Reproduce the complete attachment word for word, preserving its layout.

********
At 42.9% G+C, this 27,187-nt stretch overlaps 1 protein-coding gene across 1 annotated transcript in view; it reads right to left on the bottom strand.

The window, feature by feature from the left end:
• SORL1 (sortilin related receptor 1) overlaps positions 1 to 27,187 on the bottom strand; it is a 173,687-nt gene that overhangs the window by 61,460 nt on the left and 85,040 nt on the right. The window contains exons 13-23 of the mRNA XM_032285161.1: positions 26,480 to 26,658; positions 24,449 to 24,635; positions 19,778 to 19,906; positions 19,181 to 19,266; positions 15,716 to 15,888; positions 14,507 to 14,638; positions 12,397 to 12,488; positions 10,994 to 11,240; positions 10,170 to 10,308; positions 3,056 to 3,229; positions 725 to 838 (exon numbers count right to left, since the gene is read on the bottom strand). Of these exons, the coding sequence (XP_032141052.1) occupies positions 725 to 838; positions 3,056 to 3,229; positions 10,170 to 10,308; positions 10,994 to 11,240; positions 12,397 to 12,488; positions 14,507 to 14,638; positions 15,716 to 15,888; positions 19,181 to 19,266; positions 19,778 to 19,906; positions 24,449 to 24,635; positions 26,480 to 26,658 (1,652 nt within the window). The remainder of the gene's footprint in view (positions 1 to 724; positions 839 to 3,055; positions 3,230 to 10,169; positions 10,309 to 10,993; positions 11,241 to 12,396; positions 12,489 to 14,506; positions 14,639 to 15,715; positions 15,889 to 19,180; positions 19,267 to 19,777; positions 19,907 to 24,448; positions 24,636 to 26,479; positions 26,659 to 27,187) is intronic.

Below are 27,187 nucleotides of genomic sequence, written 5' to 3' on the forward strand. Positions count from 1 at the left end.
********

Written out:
At 42.9% G+C, this 27,187-nt stretch overlaps 1 protein-coding gene across 1 annotated transcript in view; it reads right to left on the bottom strand.

The window, feature by feature from the left end:
• SORL1 (sortilin related receptor 1) overlaps positions 1 to 27,187 on the bottom strand; it is a 173,687-nt gene that overhangs the window by 61,460 nt on the left and 85,040 nt on the right. The window contains exons 13-23 of the mRNA XM_032285161.1: positions 26,480 to 26,658; positions 24,449 to 24,635; positions 19,778 to 19,906; positions 19,181 to 19,266; positions 15,716 to 15,888; positions 14,507 to 14,638; positions 12,397 to 12,488; positions 10,994 to 11,240; positions 10,170 to 10,308; positions 3,056 to 3,229; positions 725 to 838 (exon numbers count right to left, since the gene is read on the bottom strand). Of these exons, the coding sequence (XP_032141052.1) occupies positions 725 to 838; positions 3,056 to 3,229; positions 10,170 to 10,308; positions 10,994 to 11,240; positions 12,397 to 12,488; positions 14,507 to 14,638; positions 15,716 to 15,888; positions 19,181 to 19,266; positions 19,778 to 19,906; positions 24,449 to 24,635; positions 26,480 to 26,658 (1,652 nt within the window). The remainder of the gene's footprint in view (positions 1 to 724; positions 839 to 3,055; positions 3,230 to 10,169; positions 10,309 to 10,993; positions 11,241 to 12,396; positions 12,489 to 14,506; positions 14,639 to 15,715; positions 15,889 to 19,180; positions 19,267 to 19,777; positions 19,907 to 24,448; positions 24,636 to 26,479; positions 26,659 to 27,187) is intronic.

Below are 27,187 nucleotides of genomic sequence, written 5' to 3' on the forward strand. Positions count from 1 at the left end.